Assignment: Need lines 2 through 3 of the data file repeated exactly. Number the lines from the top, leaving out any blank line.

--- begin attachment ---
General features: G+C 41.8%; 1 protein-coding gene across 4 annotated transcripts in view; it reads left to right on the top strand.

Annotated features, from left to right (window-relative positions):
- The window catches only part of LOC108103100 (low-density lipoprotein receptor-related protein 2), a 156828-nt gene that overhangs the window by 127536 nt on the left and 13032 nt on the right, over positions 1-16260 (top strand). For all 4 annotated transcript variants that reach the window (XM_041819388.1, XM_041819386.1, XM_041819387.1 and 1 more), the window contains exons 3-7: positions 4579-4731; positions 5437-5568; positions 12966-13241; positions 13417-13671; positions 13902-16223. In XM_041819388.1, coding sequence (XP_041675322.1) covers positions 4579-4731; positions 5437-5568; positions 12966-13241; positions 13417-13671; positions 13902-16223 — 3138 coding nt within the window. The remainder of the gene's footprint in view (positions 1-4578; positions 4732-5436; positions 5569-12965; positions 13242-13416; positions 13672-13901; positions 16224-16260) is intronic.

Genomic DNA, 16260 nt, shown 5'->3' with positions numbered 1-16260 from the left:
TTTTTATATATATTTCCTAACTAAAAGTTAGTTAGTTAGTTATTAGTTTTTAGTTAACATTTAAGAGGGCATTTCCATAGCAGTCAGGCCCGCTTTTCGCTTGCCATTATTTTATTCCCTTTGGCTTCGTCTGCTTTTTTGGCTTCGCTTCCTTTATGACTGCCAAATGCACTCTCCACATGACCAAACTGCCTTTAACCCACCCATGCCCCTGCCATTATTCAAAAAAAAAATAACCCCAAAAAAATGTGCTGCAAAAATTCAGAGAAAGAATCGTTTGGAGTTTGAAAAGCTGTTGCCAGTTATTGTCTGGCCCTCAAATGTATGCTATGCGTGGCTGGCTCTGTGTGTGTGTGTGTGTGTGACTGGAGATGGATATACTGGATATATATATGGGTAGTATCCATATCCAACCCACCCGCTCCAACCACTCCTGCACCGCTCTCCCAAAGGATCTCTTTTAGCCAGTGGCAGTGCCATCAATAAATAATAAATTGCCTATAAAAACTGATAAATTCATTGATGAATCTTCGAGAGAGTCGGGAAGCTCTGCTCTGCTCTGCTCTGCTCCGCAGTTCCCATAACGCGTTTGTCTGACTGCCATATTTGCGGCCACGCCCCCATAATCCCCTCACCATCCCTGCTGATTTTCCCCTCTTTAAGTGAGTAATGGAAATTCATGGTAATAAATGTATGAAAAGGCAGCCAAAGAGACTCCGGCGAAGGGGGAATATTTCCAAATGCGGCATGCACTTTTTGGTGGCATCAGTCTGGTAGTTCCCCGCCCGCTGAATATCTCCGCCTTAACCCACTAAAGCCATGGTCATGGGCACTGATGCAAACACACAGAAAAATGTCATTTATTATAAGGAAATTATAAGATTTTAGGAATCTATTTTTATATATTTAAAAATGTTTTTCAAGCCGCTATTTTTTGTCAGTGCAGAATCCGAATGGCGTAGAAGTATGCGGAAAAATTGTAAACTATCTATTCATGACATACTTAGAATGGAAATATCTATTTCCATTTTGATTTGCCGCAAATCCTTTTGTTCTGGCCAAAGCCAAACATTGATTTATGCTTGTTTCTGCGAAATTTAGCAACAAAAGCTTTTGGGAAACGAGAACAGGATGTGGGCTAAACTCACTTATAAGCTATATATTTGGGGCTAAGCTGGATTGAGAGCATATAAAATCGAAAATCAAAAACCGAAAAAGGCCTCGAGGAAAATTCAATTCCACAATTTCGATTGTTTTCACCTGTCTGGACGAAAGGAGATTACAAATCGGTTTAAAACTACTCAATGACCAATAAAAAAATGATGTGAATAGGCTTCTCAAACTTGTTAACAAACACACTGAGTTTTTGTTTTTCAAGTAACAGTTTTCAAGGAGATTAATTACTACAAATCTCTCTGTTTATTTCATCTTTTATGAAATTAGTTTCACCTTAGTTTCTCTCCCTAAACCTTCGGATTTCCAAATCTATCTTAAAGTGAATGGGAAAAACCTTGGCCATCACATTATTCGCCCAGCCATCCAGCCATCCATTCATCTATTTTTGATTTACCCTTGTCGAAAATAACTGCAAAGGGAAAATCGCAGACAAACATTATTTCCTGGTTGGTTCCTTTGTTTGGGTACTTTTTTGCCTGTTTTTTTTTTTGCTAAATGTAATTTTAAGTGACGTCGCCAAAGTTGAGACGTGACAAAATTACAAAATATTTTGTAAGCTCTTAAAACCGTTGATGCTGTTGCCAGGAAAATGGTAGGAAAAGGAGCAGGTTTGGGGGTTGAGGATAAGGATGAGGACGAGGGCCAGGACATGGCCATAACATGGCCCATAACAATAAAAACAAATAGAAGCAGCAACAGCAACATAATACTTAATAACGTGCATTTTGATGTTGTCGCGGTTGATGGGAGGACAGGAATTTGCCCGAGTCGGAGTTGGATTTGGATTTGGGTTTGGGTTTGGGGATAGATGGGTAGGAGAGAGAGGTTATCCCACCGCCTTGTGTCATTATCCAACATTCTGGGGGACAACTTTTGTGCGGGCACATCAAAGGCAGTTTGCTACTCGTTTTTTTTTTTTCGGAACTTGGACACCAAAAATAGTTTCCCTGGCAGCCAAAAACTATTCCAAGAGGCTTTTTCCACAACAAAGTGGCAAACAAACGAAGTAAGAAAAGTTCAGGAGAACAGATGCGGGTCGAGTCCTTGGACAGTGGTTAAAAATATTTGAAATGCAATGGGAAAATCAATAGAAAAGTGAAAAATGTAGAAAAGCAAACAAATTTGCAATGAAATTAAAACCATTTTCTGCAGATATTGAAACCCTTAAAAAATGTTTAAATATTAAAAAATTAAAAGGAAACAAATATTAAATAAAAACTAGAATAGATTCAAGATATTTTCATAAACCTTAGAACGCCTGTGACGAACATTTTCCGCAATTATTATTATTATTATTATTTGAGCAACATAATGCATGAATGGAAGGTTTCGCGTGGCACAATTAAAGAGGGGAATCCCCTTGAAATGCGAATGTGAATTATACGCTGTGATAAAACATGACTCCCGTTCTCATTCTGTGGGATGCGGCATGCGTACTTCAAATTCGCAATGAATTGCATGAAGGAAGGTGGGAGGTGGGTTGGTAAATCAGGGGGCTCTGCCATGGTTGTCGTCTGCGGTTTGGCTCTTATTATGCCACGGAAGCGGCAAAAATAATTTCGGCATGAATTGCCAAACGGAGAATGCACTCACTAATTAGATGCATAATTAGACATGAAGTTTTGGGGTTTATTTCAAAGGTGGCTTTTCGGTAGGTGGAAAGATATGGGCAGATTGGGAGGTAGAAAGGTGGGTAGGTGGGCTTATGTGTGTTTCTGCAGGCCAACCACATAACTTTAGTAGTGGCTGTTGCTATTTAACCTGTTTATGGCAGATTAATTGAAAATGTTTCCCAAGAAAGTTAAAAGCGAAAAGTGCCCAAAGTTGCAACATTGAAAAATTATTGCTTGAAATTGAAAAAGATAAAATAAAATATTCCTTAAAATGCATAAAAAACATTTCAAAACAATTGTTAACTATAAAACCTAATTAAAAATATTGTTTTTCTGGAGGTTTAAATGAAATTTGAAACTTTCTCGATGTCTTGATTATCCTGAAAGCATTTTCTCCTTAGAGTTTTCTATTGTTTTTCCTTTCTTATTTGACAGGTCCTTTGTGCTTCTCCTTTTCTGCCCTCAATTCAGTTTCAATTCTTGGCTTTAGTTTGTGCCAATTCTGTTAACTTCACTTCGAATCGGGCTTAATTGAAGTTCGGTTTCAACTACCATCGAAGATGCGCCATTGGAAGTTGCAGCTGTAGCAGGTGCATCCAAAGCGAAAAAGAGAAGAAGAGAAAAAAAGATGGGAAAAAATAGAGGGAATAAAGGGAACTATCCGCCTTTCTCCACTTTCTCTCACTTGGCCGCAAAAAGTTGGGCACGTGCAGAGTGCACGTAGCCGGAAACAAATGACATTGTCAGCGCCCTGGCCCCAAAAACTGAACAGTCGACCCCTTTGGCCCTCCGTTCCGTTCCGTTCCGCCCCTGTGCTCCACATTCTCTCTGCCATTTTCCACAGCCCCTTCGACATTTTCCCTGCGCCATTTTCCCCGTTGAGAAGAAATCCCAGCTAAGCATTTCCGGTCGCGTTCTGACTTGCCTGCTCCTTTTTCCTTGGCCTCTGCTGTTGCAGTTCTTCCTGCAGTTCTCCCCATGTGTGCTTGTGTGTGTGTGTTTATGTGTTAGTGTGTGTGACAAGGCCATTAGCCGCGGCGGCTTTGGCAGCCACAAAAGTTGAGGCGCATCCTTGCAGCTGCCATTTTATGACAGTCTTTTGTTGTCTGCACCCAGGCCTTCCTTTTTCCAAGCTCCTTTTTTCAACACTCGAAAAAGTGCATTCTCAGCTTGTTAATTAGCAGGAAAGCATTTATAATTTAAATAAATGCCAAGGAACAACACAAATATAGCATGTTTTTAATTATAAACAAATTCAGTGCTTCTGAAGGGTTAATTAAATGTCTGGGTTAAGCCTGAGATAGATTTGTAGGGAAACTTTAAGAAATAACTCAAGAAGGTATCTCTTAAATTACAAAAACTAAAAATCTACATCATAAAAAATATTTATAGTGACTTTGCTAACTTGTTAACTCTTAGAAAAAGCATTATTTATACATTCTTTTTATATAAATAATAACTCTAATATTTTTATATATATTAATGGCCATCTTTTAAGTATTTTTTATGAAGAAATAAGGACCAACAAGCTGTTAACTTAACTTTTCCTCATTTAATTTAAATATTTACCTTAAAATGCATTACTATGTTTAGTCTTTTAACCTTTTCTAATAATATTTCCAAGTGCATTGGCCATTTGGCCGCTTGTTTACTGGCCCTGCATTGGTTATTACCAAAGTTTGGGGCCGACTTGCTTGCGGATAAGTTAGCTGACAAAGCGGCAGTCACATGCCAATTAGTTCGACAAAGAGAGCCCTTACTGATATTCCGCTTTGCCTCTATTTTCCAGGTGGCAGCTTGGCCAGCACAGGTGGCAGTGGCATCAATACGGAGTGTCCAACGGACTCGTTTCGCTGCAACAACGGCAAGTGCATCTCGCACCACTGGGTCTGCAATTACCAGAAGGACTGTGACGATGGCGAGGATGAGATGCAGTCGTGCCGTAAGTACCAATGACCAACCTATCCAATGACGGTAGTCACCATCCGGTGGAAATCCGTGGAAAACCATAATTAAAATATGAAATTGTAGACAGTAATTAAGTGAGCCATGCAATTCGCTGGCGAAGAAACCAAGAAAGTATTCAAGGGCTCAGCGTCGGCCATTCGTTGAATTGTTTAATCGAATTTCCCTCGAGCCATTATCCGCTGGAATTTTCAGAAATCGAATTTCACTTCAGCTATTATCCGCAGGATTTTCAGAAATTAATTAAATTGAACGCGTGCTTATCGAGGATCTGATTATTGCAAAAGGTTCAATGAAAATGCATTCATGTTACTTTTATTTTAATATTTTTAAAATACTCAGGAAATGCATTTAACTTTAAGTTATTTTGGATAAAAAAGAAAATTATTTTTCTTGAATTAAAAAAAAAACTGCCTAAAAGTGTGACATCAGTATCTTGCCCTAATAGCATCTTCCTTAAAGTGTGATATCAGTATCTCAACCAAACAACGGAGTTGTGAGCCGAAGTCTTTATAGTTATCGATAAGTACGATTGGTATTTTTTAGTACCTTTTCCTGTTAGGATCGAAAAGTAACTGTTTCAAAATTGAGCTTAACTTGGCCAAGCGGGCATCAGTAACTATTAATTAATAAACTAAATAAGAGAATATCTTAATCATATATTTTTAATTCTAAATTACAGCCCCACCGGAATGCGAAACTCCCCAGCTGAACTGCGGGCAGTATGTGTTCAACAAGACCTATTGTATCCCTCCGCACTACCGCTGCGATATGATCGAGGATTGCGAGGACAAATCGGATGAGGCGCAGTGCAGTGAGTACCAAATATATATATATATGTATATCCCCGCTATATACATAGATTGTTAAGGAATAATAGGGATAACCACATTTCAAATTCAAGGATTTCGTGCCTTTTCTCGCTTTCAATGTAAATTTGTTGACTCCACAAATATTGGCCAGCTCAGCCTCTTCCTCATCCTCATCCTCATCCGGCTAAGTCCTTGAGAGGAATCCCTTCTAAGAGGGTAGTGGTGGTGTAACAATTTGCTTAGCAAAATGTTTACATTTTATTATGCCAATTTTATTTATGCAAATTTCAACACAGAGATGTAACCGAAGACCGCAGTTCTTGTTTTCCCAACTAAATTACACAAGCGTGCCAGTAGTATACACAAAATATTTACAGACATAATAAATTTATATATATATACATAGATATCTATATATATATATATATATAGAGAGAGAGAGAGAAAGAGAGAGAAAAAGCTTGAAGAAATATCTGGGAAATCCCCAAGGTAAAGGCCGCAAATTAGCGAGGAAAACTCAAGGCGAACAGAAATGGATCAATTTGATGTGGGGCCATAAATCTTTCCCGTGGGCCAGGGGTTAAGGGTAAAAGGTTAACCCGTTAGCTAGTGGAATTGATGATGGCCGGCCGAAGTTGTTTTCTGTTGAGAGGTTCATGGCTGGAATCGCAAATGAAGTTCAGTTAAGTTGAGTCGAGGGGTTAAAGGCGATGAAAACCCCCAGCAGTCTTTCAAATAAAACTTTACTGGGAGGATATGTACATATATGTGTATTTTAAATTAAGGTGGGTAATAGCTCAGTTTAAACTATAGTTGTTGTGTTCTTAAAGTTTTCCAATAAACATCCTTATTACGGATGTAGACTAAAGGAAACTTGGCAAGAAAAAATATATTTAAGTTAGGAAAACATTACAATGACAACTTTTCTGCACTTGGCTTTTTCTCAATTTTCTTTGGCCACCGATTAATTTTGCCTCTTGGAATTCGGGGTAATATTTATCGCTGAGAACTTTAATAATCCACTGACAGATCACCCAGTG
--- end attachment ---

Annotated features, from left to right (window-relative positions):
- The window catches only part of LOC108103100 (low-density lipoprotein receptor-related protein 2), a 156828-nt gene that overhangs the window by 127536 nt on the left and 13032 nt on the right, over positions 1-16260 (top strand). For all 4 annotated transcript variants that reach the window (XM_041819388.1, XM_041819386.1, XM_041819387.1 and 1 more), the window contains exons 3-7: positions 4579-4731; positions 5437-5568; positions 12966-13241; positions 13417-13671; positions 13902-16223. In XM_041819388.1, coding sequence (XP_041675322.1) covers positions 4579-4731; positions 5437-5568; positions 12966-13241; positions 13417-13671; positions 13902-16223 — 3138 coding nt within the window. The remainder of the gene's footprint in view (positions 1-4578; positions 4732-5436; positions 5569-12965; positions 13242-13416; positions 13672-13901; positions 16224-16260) is intronic.